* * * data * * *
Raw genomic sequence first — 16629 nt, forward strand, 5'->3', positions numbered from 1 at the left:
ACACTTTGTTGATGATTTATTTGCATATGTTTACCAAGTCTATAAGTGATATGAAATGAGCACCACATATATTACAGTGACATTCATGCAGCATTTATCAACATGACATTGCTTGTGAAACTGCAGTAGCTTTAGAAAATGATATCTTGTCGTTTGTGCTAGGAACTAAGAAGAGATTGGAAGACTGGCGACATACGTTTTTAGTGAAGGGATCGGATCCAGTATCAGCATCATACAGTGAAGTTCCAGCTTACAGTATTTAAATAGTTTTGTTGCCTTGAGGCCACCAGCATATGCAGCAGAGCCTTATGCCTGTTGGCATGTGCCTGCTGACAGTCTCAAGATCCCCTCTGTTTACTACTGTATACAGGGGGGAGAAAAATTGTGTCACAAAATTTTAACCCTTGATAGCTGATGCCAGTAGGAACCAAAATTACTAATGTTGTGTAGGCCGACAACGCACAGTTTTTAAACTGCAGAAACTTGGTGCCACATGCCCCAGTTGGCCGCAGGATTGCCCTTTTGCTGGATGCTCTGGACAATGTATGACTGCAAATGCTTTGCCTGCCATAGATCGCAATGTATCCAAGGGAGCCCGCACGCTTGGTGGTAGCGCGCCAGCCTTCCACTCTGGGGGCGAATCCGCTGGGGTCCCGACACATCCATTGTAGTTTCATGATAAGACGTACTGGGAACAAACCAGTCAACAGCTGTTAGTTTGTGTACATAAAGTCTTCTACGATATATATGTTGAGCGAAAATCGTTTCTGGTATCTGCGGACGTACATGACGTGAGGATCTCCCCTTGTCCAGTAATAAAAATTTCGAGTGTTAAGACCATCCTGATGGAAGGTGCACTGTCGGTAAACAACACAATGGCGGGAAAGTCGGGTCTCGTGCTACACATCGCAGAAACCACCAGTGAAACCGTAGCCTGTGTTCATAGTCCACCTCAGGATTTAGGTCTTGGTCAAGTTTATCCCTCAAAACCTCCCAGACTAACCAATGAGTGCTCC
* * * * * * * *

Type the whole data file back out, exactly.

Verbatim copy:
Raw genomic sequence first — 16629 nt, forward strand, 5'->3', positions numbered from 1 at the left:
ACACTTTGTTGATGATTTATTTGCATATGTTTACCAAGTCTATAAGTGATATGAAATGAGCACCACATATATTACAGTGACATTCATGCAGCATTTATCAACATGACATTGCTTGTGAAACTGCAGTAGCTTTAGAAAATGATATCTTGTCGTTTGTGCTAGGAACTAAGAAGAGATTGGAAGACTGGCGACATACGTTTTTAGTGAAGGGATCGGATCCAGTATCAGCATCATACAGTGAAGTTCCAGCTTACAGTATTTAAATAGTTTTGTTGCCTTGAGGCCACCAGCATATGCAGCAGAGCCTTATGCCTGTTGGCATGTGCCTGCTGACAGTCTCAAGATCCCCTCTGTTTACTACTGTATACAGGGGGGAGAAAAATTGTGTCACAAAATTTTAACCCTTGATAGCTGATGCCAGTAGGAACCAAAATTACTAATGTTGTGTAGGCCGACAACGCACAGTTTTTAAACTGCAGAAACTTGGTGCCACATGCCCCAGTTGGCCGCAGGATTGCCCTTTTGCTGGATGCTCTGGACAATGTATGACTGCAAATGCTTTGCCTGCCATAGATCGCAATGTATCCAAGGGAGCCCGCACGCTTGGTGGTAGCGCGCCAGCCTTCCACTCTGGGGGCGAATCCGCTGGGGTCCCGACACATCCATTGTAGTTTCATGATAAGACGTACTGGGAACAAACCAGTCAACAGCTGTTAGTTTGTGTACATAAAGTCTTCTACGATATATATGTTGAGCGAAAATCGTTTCTGGTATCTGCGGACGTACATGACGTGAGGATCTCCCCTTGTCCAGTAATAAAAATTTCGAGTGTTAAGACCATCCTGATGGAAGGTGCACTGTCGGTAAACAACACAATGGCGGGAAAGTCGGGTCTCGTGCTACACATCGCAGAAACCACCAGTGAAACCGTAGCCTGTGTTCATAGTCCACCTCAGGATTTAGGTCTTGGTCAAGTTTATCCCTCAAAACCTCCCAGACTAACCAATGAGTGCTCC